Kids Investing — Taking Risks

Kids Investing — Taking Risks

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Financial Lessons and Investing Basics for Kids

Risk at Eight Instead of Fifty-Eight

Take a Flyer

One of the greatest things about investing with your kids is the ability to “take a flyer.” Not every stock that you build their portfolio with needs to be a tried-and-true blue chip with a 100-year history behind it. No, when you’re eight years old you get to dream a bit, and can afford to go for the home run now and then. Kids, because of their age, can easily afford a few risks in their investment portfolio.

Not always, mind you. There’s no reason to buy up fifty penny stocks and just hope one of them hits the big time at some point in the next ten or twenty years. That would be stupid. But, when there is a stock that captures a kid’s imagination—even if it doesn’t have a strong earnings history or a high probability of reaching profitability—an eight-year-old can afford to take a chance on a couple of those.

Investing in the Future

When I sat down with my kids last week to look for another stock to buy with the last of their cash account, the subject of space came up. Maybe because we’d just watched Star Wars together for the first time, maybe because we spend a lot of nights before bed looking up at the stars and discussing the very real possibility that they could go to the moon someday.

VSS Unity in its Feathered Configuration

Whatever the case, when I mentioned the stock SPCE to them, they were all over it. We took a look at the Virgin Galactic website, which is pretty cool. And we discussed Richard Branson, and what an incredibly successful guy he has been through the years with many of the risks he has taken in business. We talked about how it could be important to be a popular company leader that people really like and gravitate towards—how that could mean that more people would be willing to trust in the company and want to be a part of it. We discussed who would likely be the first customers flying into space—the very rich—and how businesses often start out being very expensive, but how prices eventually come down so more and more people can buy/participate. There’s lots of interesting topics to talk about with this stock.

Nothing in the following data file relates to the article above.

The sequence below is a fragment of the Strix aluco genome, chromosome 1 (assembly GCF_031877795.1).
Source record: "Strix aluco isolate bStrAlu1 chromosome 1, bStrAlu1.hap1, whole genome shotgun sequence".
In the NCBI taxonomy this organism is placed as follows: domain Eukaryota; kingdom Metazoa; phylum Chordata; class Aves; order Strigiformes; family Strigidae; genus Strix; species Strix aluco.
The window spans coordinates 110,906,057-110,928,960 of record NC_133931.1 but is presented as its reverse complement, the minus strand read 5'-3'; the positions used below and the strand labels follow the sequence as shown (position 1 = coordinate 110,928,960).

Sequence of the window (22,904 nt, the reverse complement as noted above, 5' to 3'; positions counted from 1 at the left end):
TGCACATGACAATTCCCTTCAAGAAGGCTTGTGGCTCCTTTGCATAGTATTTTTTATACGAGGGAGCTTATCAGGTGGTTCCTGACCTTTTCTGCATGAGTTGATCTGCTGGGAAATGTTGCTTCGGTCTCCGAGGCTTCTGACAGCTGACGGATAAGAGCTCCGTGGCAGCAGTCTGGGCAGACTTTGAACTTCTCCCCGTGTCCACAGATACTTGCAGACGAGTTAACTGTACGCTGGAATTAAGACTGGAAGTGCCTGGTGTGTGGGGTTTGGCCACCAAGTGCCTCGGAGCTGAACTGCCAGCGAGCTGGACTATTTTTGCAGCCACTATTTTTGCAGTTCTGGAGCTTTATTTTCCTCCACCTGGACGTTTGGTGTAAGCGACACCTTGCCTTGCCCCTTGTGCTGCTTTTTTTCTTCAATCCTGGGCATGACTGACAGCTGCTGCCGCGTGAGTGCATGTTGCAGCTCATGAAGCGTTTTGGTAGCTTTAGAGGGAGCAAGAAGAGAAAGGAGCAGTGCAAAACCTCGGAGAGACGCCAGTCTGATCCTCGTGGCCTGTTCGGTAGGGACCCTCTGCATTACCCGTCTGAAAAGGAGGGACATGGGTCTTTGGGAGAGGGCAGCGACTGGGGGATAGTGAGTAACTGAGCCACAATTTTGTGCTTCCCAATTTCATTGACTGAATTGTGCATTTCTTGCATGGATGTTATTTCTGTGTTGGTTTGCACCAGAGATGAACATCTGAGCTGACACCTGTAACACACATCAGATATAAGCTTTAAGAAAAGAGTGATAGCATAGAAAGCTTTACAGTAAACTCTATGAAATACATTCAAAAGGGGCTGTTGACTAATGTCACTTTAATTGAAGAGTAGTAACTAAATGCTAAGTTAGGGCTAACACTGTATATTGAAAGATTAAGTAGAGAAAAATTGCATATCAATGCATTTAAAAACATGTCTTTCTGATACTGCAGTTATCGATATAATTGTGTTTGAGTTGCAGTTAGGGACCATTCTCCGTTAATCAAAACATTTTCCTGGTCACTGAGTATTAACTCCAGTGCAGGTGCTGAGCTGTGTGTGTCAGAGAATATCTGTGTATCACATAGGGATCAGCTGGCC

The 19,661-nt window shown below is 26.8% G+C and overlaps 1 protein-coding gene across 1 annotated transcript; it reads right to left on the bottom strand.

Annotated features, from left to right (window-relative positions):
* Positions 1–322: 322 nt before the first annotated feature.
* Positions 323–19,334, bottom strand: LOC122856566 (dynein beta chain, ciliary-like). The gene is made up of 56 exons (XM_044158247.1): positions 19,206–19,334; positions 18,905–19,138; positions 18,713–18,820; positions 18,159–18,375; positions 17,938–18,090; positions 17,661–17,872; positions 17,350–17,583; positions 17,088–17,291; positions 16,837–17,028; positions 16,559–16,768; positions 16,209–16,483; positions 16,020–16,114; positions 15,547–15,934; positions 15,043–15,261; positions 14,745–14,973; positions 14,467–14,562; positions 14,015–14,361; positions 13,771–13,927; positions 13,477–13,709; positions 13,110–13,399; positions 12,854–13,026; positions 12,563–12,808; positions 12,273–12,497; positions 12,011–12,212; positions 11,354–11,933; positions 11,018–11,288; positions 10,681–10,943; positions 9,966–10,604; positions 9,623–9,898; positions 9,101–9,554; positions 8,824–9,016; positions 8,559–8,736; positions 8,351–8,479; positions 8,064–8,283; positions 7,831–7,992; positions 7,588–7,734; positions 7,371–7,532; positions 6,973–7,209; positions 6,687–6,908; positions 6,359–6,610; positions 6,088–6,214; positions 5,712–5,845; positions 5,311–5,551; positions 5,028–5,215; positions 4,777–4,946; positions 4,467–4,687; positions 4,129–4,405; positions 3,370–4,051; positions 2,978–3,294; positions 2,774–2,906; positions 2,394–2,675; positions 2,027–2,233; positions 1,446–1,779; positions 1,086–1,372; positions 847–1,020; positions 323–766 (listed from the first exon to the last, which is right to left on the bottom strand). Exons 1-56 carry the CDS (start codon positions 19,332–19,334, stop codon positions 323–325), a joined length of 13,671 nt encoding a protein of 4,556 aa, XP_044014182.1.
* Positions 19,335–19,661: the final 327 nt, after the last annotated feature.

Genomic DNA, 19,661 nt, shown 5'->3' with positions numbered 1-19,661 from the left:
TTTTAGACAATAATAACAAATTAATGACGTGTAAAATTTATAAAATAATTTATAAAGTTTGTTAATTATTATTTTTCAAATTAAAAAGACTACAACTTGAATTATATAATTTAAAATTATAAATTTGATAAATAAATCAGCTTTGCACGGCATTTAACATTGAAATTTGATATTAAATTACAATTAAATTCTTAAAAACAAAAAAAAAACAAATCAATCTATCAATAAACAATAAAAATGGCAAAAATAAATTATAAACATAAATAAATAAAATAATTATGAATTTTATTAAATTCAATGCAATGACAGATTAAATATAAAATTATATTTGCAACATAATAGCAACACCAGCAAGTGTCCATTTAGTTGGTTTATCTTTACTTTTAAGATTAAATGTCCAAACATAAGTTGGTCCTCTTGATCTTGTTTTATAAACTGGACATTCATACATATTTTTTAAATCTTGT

So, while I wouldn’t recommend SPCE as a stock that a middle-aged adult should have 5 or 10% of their portfolio wrapped up in, I certainly don’t see any reason an eight-year-old can’t accept some risks such as this. Remember, investing with your young kids should be as much about engaging them and making it interesting as it should be about annual returns. The returns will happen on their own, as long as you nurture their financial education well, so that they continue to be involved. For now it will be about you, the adult, being consistent, both in socking the money away in their account, and in sitting down with them to discuss their portfolio—what’s happening in the world and in their stocks.

And wouldn’t you know it, SPCE jumped 30% for my kids in just the first seven days. Maybe this stock really will take them to the moon.

spce